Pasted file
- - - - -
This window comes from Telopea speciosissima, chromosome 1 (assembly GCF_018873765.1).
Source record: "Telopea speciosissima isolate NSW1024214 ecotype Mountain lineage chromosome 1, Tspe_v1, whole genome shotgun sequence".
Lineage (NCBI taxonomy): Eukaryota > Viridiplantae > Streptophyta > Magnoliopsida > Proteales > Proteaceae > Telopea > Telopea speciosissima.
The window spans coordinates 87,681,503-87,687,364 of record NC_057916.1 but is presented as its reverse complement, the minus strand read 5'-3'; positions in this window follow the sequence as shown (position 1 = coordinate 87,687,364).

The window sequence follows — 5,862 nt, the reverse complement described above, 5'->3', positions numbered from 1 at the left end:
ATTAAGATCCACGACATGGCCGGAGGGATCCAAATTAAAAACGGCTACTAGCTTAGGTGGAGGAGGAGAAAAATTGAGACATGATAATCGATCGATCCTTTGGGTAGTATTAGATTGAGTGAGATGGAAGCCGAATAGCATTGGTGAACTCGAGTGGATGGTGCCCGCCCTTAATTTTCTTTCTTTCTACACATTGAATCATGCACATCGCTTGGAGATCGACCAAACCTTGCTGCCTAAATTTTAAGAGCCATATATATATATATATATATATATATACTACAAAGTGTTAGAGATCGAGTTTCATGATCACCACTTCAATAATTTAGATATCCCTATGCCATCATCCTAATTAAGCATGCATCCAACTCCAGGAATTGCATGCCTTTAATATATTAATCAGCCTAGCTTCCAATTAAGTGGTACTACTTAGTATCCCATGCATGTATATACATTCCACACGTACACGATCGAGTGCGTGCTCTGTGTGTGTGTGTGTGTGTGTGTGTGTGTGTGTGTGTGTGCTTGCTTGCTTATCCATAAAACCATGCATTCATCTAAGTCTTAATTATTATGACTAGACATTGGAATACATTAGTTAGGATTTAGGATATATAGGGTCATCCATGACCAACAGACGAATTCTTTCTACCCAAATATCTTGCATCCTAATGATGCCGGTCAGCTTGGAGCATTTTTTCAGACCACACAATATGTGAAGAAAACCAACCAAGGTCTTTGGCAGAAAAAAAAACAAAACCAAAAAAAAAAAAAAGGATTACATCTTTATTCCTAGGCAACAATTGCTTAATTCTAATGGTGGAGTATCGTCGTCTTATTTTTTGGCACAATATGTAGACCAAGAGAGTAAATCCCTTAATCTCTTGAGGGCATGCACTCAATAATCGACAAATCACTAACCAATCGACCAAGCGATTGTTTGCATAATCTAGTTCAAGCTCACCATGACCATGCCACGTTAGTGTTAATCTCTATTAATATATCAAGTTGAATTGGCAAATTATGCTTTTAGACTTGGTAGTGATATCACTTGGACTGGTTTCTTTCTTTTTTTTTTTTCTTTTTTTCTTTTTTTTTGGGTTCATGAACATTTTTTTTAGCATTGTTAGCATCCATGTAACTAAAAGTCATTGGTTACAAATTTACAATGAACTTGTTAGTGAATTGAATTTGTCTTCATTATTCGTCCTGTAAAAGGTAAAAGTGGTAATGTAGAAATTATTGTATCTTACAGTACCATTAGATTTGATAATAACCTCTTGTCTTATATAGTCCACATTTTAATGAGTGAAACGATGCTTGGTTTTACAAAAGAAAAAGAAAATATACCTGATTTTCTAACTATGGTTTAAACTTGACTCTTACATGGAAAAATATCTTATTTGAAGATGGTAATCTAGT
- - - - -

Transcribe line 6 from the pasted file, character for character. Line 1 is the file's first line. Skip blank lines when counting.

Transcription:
ATTAAGATCCACGACATGGCCGGAGGGATCCAAATTAAAAACGGCTACTAGCTTAGGTGGAGGAGGAGAAAAATTGAGACATGATAATCGATCGATCCTTTGGGTAGTATTAGATTGAGTGAGATGGAAGCCGAATAGCATTGGTGAACTCGAGTGGATGGTGCCCGCCCTTAATTTTCTTTCTTTCTACACATTGAATCATGCACATCGCTTGGAGATCGACCAAACCTTGCTGCCTAAATTTTAAGAGCCATATATATATATATATATATATATATACTACAAAGTGTTAGAGATCGAGTTTCATGATCACCACTTCAATAATTTAGATATCCCTATGCCATCATCCTAATTAAGCATGCATCCAACTCCAGGAATTGCATGCCTTTAATATATTAATCAGCCTAGCTTCCAATTAAGTGGTACTACTTAGTATCCCATGCATGTATATACATTCCACACGTACACGATCGAGTGCGTGCTCTGTGTGTGTGTGTGTGTGTGTGTGTGTGTGTGTGTGTGTGCTTGCTTGCTTATCCATAAAACCATGCATTCATCTAAGTCTTAATTATTATGACTAGACATTGGAATACATTAGTTAGGATTTAGGATATATAGGGTCATCCATGACCAACAGACGAATTCTTTCTACCCAAATATCTTGCATCCTAATGATGCCGGTCAGCTTGGAGCATTTTTTCAGACCACACAATATGTGAAGAAAACCAACCAAGGTCTTTGGCAGAAAAAAAAACAAAACCAAAAAAAAAAAAAAGGATTACATCTTTATTCCTAGGCAACAATTGCTTAATTCTAATGGTGGAGTATCGTCGTCTTATTTTTTGGCACAATATGTAGACCAAGAGAGTAAATCCCTTAATCTCTTGAGGGCATGCACTCAATAATCGACAAATCACTAACCAATCGACCAAGCGATTGTTTGCATAATCTAGTTCAAGCTCACCATGACCATGCCACGTTAGTGTTAATCTCTATTAATATATCAAGTTGAATTGGCAAATTATGCTTTTAGACTTGGTAGTGATATCACTTGGACTGGTTTCTTTCTTTTTTTTTTTTCTTTTTTTCTTTTTTTTTGGGTTCATGAACATTTTTTTTAGCATTGTTAGCATCCATGTAACTAAAAGTCATTGGTTACAAATTTACAATGAACTTGTTAGTGAATTGAATTTGTCTTCATTATTCGTCCTGTAAAAGGTAAAAGTGGTAATGTAGAAATTATTGTATCTTACAGTACCATTAGATTTGATAATAACCTCTTGTCTTATATAGTCCACATTTTAATGAGTGAAACGATGCTTGGTTTTACAAAAGAAAAAGAAAATATACCTGATTTTCTAACTATGGTTTAAACTTGACTCTTACATGGAAAAATATCTTATTTGAAGATGGTAATCTAGT